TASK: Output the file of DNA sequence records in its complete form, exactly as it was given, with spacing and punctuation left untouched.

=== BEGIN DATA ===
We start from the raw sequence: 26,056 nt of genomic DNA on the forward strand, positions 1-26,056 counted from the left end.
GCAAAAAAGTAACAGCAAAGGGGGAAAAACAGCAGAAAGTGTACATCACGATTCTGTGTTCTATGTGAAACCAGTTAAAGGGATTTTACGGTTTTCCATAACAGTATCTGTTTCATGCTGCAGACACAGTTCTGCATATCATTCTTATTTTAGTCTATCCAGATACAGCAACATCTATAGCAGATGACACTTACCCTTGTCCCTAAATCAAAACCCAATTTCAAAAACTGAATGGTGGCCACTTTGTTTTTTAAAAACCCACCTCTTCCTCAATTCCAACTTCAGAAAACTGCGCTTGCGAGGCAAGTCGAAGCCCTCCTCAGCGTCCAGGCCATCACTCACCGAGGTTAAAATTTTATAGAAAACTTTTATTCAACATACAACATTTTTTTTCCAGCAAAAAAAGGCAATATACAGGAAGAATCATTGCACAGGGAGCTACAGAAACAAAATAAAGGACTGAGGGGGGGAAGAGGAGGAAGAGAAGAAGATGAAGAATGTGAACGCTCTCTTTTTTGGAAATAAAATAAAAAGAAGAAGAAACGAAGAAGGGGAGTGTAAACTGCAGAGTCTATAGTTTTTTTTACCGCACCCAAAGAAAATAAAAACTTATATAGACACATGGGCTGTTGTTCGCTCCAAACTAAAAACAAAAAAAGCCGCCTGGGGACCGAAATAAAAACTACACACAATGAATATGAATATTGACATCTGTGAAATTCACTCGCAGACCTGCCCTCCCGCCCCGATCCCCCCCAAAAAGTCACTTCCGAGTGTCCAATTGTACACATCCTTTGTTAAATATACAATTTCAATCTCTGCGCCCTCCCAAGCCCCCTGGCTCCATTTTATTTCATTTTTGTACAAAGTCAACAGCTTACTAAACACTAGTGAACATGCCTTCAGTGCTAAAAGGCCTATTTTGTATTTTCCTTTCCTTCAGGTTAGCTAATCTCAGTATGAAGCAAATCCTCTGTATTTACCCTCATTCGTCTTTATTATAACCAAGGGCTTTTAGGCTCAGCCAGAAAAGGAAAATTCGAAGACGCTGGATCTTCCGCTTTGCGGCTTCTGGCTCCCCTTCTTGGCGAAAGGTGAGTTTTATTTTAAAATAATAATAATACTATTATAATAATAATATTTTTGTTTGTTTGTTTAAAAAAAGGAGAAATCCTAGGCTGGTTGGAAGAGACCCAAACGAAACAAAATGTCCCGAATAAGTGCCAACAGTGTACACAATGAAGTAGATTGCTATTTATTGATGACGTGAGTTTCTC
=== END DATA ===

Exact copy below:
We start from the raw sequence: 26,056 nt of genomic DNA on the forward strand, positions 1-26,056 counted from the left end.
GCAAAAAAGTAACAGCAAAGGGGGAAAAACAGCAGAAAGTGTACATCACGATTCTGTGTTCTATGTGAAACCAGTTAAAGGGATTTTACGGTTTTCCATAACAGTATCTGTTTCATGCTGCAGACACAGTTCTGCATATCATTCTTATTTTAGTCTATCCAGATACAGCAACATCTATAGCAGATGACACTTACCCTTGTCCCTAAATCAAAACCCAATTTCAAAAACTGAATGGTGGCCACTTTGTTTTTTAAAAACCCACCTCTTCCTCAATTCCAACTTCAGAAAACTGCGCTTGCGAGGCAAGTCGAAGCCCTCCTCAGCGTCCAGGCCATCACTCACCGAGGTTAAAATTTTATAGAAAACTTTTATTCAACATACAACATTTTTTTTCCAGCAAAAAAAGGCAATATACAGGAAGAATCATTGCACAGGGAGCTACAGAAACAAAATAAAGGACTGAGGGGGGGAAGAGGAGGAAGAGAAGAAGATGAAGAATGTGAACGCTCTCTTTTTTGGAAATAAAATAAAAAGAAGAAGAAACGAAGAAGGGGAGTGTAAACTGCAGAGTCTATAGTTTTTTTTACCGCACCCAAAGAAAATAAAAACTTATATAGACACATGGGCTGTTGTTCGCTCCAAACTAAAAACAAAAAAAGCCGCCTGGGGACCGAAATAAAAACTACACACAATGAATATGAATATTGACATCTGTGAAATTCACTCGCAGACCTGCCCTCCCGCCCCGATCCCCCCCAAAAAGTCACTTCCGAGTGTCCAATTGTACACATCCTTTGTTAAATATACAATTTCAATCTCTGCGCCCTCCCAAGCCCCCTGGCTCCATTTTATTTCATTTTTGTACAAAGTCAACAGCTTACTAAACACTAGTGAACATGCCTTCAGTGCTAAAAGGCCTATTTTGTATTTTCCTTTCCTTCAGGTTAGCTAATCTCAGTATGAAGCAAATCCTCTGTATTTACCCTCATTCGTCTTTATTATAACCAAGGGCTTTTAGGCTCAGCCAGAAAAGGAAAATTCGAAGACGCTGGATCTTCCGCTTTGCGGCTTCTGGCTCCCCTTCTTGGCGAAAGGTGAGTTTTATTTTAAAATAATAATAATACTATTATAATAATAATATTTTTGTTTGTTTGTTTAAAAAAAGGAGAAATCCTAGGCTGGTTGGAAGAGACCCAAACGAAACAAAATGTCCCGAATAAGTGCCAACAGTGTACACAATGAAGTAGATTGCTATTTATTGATGACGTGAGTTTCTC